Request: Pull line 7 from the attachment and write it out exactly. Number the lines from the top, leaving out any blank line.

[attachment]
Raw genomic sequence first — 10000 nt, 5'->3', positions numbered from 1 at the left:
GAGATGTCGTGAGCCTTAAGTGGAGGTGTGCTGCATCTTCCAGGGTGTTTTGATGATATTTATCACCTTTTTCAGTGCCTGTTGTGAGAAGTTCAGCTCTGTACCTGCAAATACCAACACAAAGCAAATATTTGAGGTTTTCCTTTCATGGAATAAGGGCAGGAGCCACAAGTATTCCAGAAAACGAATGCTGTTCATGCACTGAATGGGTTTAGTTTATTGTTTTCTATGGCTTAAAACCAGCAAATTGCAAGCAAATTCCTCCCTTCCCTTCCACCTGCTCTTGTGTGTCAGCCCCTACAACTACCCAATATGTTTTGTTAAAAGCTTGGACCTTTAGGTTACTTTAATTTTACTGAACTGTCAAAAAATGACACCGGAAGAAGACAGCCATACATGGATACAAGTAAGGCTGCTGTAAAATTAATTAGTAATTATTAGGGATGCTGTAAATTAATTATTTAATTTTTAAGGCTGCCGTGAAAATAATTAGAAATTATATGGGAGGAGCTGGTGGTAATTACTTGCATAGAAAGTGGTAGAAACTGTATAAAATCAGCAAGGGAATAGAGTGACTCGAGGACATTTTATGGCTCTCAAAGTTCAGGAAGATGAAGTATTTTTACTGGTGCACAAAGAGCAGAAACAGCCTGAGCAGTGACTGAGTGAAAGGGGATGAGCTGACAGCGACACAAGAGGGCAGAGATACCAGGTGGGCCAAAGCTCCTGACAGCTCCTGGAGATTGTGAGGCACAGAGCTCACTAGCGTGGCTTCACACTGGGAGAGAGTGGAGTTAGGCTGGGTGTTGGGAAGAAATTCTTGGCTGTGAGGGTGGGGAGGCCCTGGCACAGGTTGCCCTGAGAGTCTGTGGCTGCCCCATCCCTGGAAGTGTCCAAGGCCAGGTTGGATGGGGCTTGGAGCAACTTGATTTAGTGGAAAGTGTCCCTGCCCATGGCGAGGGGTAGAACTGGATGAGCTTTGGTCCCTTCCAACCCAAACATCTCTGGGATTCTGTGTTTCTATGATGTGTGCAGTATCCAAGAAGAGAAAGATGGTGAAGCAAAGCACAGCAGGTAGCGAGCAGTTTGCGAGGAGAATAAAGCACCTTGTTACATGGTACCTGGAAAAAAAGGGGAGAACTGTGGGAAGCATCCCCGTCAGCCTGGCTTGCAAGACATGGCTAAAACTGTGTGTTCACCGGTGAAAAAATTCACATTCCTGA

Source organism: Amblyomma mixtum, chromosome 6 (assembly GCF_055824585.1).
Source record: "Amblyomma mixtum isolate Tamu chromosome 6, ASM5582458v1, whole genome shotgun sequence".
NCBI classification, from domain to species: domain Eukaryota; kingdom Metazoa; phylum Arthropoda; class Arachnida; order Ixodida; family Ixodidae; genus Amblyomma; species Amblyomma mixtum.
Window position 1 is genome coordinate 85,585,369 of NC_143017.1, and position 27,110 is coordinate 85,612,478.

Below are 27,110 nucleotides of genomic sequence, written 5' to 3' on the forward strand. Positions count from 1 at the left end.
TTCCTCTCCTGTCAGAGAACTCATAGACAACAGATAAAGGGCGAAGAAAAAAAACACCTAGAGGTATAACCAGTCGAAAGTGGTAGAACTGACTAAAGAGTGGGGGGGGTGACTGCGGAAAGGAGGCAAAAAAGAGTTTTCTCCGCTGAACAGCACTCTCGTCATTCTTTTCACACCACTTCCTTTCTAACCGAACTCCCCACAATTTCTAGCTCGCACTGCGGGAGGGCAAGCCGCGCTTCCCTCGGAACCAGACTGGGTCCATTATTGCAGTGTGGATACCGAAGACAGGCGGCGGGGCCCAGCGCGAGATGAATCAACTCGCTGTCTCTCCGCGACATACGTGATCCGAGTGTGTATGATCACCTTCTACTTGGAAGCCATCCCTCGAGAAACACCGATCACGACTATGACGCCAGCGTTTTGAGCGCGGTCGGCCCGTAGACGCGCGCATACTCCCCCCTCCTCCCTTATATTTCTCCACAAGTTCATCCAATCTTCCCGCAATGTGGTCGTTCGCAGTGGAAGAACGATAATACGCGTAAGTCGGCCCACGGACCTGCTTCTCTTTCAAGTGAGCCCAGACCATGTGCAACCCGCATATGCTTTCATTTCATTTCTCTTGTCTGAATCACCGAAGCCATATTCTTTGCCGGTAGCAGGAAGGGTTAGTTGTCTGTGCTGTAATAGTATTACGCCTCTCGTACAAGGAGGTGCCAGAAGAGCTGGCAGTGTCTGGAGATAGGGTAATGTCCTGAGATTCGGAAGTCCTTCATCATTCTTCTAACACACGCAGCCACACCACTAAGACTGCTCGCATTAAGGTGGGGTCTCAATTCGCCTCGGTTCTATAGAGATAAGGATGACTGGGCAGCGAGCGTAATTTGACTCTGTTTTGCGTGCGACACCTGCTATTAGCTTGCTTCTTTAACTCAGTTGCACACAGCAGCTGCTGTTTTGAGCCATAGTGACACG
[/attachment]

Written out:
Below are 27,110 nucleotides of genomic sequence, written 5' to 3' on the forward strand. Positions count from 1 at the left end.